Dopplr has aggregated thousands of travelers data and photos to create compelling pages that have autogenerated content. These pages expose fascinating trends of travelers visiting different cities. Take a look at Black Rock City’s profile:
By utilizing our Attribution and Attribution-ShareAlike licenses, Dopplr has effectively avoided the transaction costs typically associated with negotiating rights to use a photo in a derivative work.3 Comments »
Change.gov, the website of US president-elect Barack Obama’s transition team, has undergone some important and exciting changes over the past few days. Among them is the site’s new copyright notice, which expresses that the bulk of Change.gov is published under the most permissive of Creative Commons copyright licenses – CC BY.
Except where otherwise noted, content on this site is licensed under a Creative Commons Attribution 3.0 License. Content includes all materials posted by the Obama-Biden Transition project. Visitors to this website agree to grant a non-exclusive, irrevocable, royalty-free license to the rest of the world for their submissions to Change.gov under the Creative Commons Attribution 3.0 License.
This is great news and a encouraging sign that the new administration has a clear sense of the importance of openness in government and on the web (there’s a bit more on this over at Lessig’s blog). The embrace of Creative Commons licensing on Change.gov is consistent with earlier support by both Obama and McCain for the idea of “open debates.” (It’s also in line with Obama’s decision to publish the pictures in his Flickr Photostream under a Creative Commons BY-NC-SA license – pretty cool!)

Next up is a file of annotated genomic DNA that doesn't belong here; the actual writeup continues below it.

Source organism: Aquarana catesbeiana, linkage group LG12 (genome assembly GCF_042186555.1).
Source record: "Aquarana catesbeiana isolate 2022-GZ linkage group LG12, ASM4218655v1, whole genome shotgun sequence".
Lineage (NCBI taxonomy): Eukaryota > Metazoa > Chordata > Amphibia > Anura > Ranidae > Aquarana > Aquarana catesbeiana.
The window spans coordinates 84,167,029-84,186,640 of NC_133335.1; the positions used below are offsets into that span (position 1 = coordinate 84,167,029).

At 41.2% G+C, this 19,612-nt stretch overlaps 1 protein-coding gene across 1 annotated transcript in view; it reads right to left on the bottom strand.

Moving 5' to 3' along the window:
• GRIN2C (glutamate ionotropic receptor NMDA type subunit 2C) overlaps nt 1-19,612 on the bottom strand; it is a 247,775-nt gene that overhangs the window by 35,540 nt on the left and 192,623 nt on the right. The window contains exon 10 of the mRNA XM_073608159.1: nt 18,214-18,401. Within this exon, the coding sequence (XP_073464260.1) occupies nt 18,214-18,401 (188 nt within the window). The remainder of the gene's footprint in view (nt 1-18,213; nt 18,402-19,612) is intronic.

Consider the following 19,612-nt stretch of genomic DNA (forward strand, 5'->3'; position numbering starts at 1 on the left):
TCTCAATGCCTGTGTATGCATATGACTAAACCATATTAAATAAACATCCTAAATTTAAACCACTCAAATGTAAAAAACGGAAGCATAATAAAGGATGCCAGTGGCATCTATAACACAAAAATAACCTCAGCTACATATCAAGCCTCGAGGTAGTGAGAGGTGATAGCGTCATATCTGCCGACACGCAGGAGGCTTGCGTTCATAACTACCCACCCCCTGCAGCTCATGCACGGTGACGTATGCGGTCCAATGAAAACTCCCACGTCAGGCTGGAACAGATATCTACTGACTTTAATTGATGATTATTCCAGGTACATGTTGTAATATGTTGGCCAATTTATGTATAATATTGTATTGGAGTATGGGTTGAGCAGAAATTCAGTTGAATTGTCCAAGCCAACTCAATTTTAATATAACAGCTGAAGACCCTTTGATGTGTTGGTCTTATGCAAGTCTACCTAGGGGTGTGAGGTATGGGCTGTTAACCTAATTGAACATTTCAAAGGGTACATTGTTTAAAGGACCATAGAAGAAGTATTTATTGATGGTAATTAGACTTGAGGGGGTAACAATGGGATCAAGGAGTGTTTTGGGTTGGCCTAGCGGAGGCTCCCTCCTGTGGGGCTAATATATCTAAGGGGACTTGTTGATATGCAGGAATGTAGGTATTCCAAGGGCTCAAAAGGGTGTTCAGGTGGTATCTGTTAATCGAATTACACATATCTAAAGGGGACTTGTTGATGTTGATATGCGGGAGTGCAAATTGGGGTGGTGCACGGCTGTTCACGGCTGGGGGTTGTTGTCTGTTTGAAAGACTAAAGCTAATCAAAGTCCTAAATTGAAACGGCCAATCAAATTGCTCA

Tim O’Reilly has written a smart post (which has elicited some very thoughtful reader comments) recommending that Change.gov use revision control as a way to further improve transparency and make it possible for the public to review any changes that occur on the site. Of course, licensing is just one component of openness, but getting licensing right is necessary for enabling people to truly take advantage of technologies that facilitate collaboration.
Update: Several people have pointed out that “works created by an agency of the United States government are public domain at the moment of creation” (see Wikipedia for more on this). Change.gov is not currently the project of a government agency, but a 501(c)(4) that has been set up to manage the Obama-Biden transition. Also, the public is being invited to contribute their own comments and works to the site, and it is important to have a clear marking of the permissions that other people have to this material.